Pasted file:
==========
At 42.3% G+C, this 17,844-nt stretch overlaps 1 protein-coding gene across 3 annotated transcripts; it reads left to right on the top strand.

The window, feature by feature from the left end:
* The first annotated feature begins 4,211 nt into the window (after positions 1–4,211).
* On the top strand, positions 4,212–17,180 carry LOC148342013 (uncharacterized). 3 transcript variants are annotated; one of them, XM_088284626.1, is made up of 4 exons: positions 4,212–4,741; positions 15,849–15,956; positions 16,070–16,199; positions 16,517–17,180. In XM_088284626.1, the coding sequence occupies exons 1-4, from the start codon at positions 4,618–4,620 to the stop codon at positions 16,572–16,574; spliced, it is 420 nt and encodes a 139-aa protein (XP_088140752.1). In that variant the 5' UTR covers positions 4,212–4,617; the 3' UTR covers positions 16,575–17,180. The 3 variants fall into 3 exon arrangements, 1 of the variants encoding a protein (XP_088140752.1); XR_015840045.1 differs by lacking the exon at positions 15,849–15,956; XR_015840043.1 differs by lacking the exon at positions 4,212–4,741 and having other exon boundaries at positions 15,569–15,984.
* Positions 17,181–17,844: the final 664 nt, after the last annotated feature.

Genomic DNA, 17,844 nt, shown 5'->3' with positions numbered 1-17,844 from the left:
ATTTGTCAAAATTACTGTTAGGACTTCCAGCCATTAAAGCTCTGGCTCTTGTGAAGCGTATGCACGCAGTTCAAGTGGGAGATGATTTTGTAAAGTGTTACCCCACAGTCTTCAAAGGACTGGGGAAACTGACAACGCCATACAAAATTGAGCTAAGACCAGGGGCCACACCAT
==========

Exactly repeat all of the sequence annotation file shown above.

At 42.3% G+C, this 17,844-nt stretch overlaps 1 protein-coding gene across 3 annotated transcripts; it reads left to right on the top strand.

The window, feature by feature from the left end:
* The first annotated feature begins 4,211 nt into the window (after positions 1–4,211).
* On the top strand, positions 4,212–17,180 carry LOC148342013 (uncharacterized). 3 transcript variants are annotated; one of them, XM_088284626.1, is made up of 4 exons: positions 4,212–4,741; positions 15,849–15,956; positions 16,070–16,199; positions 16,517–17,180. In XM_088284626.1, the coding sequence occupies exons 1-4, from the start codon at positions 4,618–4,620 to the stop codon at positions 16,572–16,574; spliced, it is 420 nt and encodes a 139-aa protein (XP_088140752.1). In that variant the 5' UTR covers positions 4,212–4,617; the 3' UTR covers positions 16,575–17,180. The 3 variants fall into 3 exon arrangements, 1 of the variants encoding a protein (XP_088140752.1); XR_015840045.1 differs by lacking the exon at positions 15,849–15,956; XR_015840043.1 differs by lacking the exon at positions 4,212–4,741 and having other exon boundaries at positions 15,569–15,984.
* Positions 17,181–17,844: the final 664 nt, after the last annotated feature.

Genomic DNA, 17,844 nt, shown 5'->3' with positions numbered 1-17,844 from the left:
ATTTGTCAAAATTACTGTTAGGACTTCCAGCCATTAAAGCTCTGGCTCTTGTGAAGCGTATGCACGCAGTTCAAGTGGGAGATGATTTTGTAAAGTGTTACCCCACAGTCTTCAAAGGACTGGGGAAACTGACAACGCCATACAAAATTGAGCTAAGACCAGGGGCCACACCAT